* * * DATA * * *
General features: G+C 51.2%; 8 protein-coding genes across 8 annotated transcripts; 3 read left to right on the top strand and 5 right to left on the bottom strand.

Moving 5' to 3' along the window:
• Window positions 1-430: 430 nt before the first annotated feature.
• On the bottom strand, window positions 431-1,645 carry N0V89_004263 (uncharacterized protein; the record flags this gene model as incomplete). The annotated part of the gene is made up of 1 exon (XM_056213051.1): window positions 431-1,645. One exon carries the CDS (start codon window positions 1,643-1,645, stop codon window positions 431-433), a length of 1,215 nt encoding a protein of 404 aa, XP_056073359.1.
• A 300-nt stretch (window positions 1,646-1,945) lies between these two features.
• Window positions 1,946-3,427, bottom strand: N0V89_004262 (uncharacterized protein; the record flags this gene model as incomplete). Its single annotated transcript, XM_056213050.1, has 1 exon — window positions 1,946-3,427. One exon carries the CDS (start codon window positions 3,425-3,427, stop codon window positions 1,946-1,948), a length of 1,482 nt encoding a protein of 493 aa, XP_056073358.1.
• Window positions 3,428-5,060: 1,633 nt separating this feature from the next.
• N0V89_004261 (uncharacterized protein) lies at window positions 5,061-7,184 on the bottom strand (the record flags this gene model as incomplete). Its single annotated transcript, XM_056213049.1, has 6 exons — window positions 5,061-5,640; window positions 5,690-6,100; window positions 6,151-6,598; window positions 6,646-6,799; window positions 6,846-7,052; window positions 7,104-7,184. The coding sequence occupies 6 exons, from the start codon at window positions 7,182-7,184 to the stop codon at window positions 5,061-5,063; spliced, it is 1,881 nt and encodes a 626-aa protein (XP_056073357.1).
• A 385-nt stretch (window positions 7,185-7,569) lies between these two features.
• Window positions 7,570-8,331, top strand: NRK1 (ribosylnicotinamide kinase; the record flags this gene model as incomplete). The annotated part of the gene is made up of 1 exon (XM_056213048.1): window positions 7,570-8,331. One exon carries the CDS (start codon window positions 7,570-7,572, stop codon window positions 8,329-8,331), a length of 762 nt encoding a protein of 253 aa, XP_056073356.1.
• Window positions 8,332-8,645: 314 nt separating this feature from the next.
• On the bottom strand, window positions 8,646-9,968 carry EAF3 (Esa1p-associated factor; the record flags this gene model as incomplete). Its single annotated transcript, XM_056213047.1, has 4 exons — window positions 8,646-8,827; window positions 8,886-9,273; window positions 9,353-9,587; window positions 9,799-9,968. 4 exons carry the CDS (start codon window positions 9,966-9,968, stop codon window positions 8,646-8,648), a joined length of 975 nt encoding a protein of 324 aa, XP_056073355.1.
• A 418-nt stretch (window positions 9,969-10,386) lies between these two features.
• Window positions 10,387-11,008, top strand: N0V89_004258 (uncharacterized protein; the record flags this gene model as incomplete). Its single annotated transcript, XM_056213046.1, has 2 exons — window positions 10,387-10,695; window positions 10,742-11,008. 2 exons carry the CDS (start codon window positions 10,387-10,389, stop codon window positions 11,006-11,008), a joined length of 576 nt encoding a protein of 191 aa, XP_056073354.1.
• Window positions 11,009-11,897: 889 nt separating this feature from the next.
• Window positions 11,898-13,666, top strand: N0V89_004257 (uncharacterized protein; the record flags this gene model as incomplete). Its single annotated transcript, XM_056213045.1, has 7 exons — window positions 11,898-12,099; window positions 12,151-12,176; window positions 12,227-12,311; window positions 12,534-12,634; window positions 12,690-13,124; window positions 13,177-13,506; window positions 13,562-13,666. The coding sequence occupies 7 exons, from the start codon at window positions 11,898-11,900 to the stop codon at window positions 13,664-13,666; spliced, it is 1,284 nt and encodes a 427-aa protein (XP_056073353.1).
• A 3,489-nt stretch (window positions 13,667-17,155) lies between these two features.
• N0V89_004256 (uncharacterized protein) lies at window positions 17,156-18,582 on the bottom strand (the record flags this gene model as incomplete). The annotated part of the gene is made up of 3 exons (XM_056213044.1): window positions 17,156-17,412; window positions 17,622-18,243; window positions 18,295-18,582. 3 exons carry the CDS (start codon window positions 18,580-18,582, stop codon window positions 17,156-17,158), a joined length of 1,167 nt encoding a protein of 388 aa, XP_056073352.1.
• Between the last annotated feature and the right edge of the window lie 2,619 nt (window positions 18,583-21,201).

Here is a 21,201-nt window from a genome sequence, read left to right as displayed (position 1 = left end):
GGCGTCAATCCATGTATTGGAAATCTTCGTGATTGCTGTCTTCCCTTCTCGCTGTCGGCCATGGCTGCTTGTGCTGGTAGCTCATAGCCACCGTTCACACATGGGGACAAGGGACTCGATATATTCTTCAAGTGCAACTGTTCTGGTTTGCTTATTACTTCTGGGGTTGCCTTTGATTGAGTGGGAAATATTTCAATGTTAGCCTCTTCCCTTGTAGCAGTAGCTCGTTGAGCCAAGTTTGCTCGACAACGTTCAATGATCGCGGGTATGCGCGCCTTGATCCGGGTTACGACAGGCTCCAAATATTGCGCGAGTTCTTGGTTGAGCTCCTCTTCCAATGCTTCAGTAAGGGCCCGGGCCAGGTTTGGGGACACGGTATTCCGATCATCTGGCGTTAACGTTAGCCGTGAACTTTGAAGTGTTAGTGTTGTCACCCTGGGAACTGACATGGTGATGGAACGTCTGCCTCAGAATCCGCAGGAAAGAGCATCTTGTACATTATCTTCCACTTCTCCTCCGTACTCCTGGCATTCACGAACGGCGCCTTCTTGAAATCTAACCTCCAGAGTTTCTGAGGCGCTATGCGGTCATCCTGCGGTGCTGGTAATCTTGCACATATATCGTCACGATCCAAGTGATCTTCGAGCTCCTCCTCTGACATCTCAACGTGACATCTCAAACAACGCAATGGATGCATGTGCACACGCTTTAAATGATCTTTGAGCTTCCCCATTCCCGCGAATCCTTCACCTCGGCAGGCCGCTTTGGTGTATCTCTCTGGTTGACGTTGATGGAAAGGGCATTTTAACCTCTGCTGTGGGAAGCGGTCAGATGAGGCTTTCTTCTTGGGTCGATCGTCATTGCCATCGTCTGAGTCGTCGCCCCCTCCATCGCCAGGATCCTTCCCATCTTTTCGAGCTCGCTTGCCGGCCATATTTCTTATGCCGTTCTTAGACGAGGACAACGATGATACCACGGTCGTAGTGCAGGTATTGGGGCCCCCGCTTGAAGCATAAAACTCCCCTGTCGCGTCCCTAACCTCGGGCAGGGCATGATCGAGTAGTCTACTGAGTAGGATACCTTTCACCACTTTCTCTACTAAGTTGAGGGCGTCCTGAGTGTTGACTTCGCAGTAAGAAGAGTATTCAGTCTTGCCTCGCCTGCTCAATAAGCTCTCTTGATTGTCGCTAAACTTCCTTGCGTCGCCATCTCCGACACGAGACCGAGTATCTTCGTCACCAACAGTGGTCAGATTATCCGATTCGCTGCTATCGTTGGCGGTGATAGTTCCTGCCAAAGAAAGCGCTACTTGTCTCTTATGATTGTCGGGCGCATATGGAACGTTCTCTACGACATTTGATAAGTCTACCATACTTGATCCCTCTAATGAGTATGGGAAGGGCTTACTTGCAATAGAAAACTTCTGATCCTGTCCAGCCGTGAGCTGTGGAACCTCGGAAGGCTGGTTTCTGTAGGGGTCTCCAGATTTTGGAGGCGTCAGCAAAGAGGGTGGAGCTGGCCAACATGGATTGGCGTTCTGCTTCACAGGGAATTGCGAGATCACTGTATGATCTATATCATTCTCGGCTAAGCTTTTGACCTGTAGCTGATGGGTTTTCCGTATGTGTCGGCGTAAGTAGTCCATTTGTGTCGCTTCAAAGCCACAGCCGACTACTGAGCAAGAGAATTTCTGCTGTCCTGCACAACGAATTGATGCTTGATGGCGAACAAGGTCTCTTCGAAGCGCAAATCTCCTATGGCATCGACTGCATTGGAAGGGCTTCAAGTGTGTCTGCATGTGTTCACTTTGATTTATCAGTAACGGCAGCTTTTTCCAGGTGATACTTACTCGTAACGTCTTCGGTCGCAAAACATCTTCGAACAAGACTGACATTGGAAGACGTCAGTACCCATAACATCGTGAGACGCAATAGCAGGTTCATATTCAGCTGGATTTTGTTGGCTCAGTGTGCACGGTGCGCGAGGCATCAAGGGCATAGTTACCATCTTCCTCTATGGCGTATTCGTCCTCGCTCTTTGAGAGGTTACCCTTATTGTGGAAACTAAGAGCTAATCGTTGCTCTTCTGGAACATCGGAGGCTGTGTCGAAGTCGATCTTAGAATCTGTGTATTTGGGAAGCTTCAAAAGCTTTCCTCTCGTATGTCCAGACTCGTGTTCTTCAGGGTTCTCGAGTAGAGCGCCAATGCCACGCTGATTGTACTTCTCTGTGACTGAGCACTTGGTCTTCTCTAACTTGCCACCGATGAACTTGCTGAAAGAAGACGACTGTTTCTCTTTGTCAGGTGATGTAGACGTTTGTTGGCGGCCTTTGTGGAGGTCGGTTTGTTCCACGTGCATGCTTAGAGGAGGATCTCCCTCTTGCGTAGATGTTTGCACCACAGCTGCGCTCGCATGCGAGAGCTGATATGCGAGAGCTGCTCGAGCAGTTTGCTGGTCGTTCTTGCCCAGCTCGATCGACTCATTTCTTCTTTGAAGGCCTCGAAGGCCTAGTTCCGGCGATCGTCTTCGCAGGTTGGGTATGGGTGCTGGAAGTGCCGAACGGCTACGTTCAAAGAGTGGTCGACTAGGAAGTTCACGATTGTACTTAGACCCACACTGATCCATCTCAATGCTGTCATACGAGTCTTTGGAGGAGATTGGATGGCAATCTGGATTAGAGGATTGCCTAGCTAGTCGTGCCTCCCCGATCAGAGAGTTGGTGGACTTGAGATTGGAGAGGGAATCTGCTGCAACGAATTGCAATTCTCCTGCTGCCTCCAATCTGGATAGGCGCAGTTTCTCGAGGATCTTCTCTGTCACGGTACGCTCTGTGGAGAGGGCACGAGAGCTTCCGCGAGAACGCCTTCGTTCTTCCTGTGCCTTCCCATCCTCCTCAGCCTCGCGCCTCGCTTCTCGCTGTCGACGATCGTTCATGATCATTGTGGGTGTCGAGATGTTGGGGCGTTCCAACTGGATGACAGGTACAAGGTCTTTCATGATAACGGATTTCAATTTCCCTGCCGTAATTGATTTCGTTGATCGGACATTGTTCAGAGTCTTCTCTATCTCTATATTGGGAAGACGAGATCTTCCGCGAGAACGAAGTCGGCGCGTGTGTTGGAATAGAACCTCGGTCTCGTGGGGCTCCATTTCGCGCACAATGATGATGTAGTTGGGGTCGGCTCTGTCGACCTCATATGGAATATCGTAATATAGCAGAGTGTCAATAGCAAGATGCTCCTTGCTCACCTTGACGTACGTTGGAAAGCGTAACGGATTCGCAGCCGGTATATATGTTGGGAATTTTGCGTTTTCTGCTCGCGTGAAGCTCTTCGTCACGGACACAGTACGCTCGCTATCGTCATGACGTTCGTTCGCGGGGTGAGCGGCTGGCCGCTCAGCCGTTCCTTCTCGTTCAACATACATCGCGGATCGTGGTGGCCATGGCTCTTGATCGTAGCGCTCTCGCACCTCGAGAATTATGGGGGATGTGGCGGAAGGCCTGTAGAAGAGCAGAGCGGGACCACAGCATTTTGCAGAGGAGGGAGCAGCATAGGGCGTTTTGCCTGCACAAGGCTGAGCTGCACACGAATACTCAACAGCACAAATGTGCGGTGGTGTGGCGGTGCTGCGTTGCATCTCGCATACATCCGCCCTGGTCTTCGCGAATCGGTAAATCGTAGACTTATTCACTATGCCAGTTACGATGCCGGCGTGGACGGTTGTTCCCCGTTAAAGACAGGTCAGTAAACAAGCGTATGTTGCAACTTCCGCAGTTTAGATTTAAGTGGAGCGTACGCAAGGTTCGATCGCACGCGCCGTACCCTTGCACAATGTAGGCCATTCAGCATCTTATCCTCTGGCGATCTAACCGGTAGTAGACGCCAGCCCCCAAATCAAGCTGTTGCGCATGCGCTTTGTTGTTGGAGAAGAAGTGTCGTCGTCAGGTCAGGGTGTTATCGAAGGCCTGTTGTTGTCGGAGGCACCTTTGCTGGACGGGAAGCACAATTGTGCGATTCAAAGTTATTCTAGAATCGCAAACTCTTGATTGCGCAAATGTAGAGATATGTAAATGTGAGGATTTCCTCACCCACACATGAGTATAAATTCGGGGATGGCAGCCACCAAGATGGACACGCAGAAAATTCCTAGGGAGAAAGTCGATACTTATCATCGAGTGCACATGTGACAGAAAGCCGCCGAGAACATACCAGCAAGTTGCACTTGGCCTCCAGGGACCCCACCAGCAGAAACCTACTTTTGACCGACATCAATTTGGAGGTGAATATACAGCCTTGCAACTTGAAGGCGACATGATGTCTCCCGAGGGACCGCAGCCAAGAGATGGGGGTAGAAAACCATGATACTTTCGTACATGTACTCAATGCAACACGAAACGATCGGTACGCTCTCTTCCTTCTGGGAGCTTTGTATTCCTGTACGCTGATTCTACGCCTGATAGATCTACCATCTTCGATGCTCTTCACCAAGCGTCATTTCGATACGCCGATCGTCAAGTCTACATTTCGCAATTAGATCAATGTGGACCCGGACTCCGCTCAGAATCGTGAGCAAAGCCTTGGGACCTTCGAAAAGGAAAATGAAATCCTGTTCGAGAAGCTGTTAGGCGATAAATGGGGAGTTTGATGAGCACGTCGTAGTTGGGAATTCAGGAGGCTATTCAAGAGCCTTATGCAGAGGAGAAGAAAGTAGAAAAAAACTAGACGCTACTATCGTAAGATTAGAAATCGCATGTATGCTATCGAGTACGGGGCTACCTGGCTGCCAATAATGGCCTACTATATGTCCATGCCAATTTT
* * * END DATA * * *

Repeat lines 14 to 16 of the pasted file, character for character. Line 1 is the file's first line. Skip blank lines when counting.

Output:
• Window positions 10,387-11,008, top strand: N0V89_004258 (uncharacterized protein; the record flags this gene model as incomplete). Its single annotated transcript, XM_056213046.1, has 2 exons — window positions 10,387-10,695; window positions 10,742-11,008. 2 exons carry the CDS (start codon window positions 10,387-10,389, stop codon window positions 11,006-11,008), a joined length of 576 nt encoding a protein of 191 aa, XP_056073354.1.
• Window positions 11,009-11,897: 889 nt separating this feature from the next.
• Window positions 11,898-13,666, top strand: N0V89_004257 (uncharacterized protein; the record flags this gene model as incomplete). Its single annotated transcript, XM_056213045.1, has 7 exons — window positions 11,898-12,099; window positions 12,151-12,176; window positions 12,227-12,311; window positions 12,534-12,634; window positions 12,690-13,124; window positions 13,177-13,506; window positions 13,562-13,666. The coding sequence occupies 7 exons, from the start codon at window positions 11,898-11,900 to the stop codon at window positions 13,664-13,666; spliced, it is 1,284 nt and encodes a 427-aa protein (XP_056073353.1).